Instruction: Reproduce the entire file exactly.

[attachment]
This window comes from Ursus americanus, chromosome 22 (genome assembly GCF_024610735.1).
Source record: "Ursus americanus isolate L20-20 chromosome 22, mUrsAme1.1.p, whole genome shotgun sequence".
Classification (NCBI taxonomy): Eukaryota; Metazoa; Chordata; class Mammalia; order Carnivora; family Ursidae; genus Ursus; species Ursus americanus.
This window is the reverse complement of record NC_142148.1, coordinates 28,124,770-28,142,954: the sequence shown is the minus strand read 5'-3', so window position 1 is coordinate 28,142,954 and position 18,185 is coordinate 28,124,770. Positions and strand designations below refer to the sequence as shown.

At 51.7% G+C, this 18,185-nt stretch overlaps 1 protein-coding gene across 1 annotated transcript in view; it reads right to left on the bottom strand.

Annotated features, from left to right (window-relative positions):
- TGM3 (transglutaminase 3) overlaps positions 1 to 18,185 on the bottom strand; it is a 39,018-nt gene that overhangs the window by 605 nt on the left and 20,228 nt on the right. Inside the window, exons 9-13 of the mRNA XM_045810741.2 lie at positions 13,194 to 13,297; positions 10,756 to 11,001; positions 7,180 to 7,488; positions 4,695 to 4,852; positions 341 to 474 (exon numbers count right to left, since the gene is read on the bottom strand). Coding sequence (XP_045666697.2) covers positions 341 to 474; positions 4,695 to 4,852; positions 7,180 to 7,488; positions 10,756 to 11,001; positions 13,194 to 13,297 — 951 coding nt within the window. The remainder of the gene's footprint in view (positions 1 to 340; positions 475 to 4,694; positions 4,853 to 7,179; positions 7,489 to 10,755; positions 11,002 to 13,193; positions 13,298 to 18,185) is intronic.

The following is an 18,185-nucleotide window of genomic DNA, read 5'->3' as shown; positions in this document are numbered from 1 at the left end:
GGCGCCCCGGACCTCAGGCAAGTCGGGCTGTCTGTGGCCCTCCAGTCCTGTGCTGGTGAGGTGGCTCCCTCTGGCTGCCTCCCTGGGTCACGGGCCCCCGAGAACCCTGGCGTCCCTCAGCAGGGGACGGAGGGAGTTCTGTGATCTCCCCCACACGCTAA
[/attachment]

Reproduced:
This window comes from Ursus americanus, chromosome 22 (genome assembly GCF_024610735.1).
Source record: "Ursus americanus isolate L20-20 chromosome 22, mUrsAme1.1.p, whole genome shotgun sequence".
Classification (NCBI taxonomy): Eukaryota; Metazoa; Chordata; class Mammalia; order Carnivora; family Ursidae; genus Ursus; species Ursus americanus.
This window is the reverse complement of record NC_142148.1, coordinates 28,124,770-28,142,954: the sequence shown is the minus strand read 5'-3', so window position 1 is coordinate 28,142,954 and position 18,185 is coordinate 28,124,770. Positions and strand designations below refer to the sequence as shown.

At 51.7% G+C, this 18,185-nt stretch overlaps 1 protein-coding gene across 1 annotated transcript in view; it reads right to left on the bottom strand.

Annotated features, from left to right (window-relative positions):
- TGM3 (transglutaminase 3) overlaps positions 1 to 18,185 on the bottom strand; it is a 39,018-nt gene that overhangs the window by 605 nt on the left and 20,228 nt on the right. Inside the window, exons 9-13 of the mRNA XM_045810741.2 lie at positions 13,194 to 13,297; positions 10,756 to 11,001; positions 7,180 to 7,488; positions 4,695 to 4,852; positions 341 to 474 (exon numbers count right to left, since the gene is read on the bottom strand). Coding sequence (XP_045666697.2) covers positions 341 to 474; positions 4,695 to 4,852; positions 7,180 to 7,488; positions 10,756 to 11,001; positions 13,194 to 13,297 — 951 coding nt within the window. The remainder of the gene's footprint in view (positions 1 to 340; positions 475 to 4,694; positions 4,853 to 7,179; positions 7,489 to 10,755; positions 11,002 to 13,193; positions 13,298 to 18,185) is intronic.

The following is an 18,185-nucleotide window of genomic DNA, read 5'->3' as shown; positions in this document are numbered from 1 at the left end:
GGCGCCCCGGACCTCAGGCAAGTCGGGCTGTCTGTGGCCCTCCAGTCCTGTGCTGGTGAGGTGGCTCCCTCTGGCTGCCTCCCTGGGTCACGGGCCCCCGAGAACCCTGGCGTCCCTCAGCAGGGGACGGAGGGAGTTCTGTGATCTCCCCCACACGCTAA